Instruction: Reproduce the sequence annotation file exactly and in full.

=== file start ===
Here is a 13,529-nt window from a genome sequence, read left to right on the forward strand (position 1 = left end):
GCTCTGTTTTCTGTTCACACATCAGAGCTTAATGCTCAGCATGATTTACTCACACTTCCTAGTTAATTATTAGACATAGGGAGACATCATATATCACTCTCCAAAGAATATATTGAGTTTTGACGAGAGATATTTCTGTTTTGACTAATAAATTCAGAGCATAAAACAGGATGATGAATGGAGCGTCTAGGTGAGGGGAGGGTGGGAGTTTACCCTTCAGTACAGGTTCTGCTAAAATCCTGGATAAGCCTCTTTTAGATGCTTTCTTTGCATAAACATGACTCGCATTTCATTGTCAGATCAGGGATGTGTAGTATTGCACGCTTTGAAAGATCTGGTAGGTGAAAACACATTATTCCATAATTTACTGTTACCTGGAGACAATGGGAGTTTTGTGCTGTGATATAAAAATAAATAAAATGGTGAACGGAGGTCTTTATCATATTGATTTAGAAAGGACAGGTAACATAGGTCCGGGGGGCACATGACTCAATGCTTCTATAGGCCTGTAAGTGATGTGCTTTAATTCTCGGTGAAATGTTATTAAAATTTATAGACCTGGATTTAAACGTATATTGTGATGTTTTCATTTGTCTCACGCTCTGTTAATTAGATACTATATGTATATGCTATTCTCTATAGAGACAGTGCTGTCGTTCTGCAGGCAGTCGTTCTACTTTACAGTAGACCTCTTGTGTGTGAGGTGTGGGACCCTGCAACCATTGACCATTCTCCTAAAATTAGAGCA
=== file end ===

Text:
Here is a 13,529-nt window from a genome sequence, read left to right on the forward strand (position 1 = left end):
GCTCTGTTTTCTGTTCACACATCAGAGCTTAATGCTCAGCATGATTTACTCACACTTCCTAGTTAATTATTAGACATAGGGAGACATCATATATCACTCTCCAAAGAATATATTGAGTTTTGACGAGAGATATTTCTGTTTTGACTAATAAATTCAGAGCATAAAACAGGATGATGAATGGAGCGTCTAGGTGAGGGGAGGGTGGGAGTTTACCCTTCAGTACAGGTTCTGCTAAAATCCTGGATAAGCCTCTTTTAGATGCTTTCTTTGCATAAACATGACTCGCATTTCATTGTCAGATCAGGGATGTGTAGTATTGCACGCTTTGAAAGATCTGGTAGGTGAAAACACATTATTCCATAATTTACTGTTACCTGGAGACAATGGGAGTTTTGTGCTGTGATATAAAAATAAATAAAATGGTGAACGGAGGTCTTTATCATATTGATTTAGAAAGGACAGGTAACATAGGTCCGGGGGGCACATGACTCAATGCTTCTATAGGCCTGTAAGTGATGTGCTTTAATTCTCGGTGAAATGTTATTAAAATTTATAGACCTGGATTTAAACGTATATTGTGATGTTTTCATTTGTCTCACGCTCTGTTAATTAGATACTATATGTATATGCTATTCTCTATAGAGACAGTGCTGTCGTTCTGCAGGCAGTCGTTCTACTTTACAGTAGACCTCTTGTGTGTGAGGTGTGGGACCCTGCAACCATTGACCATTCTCCTAAAATTAGAGCA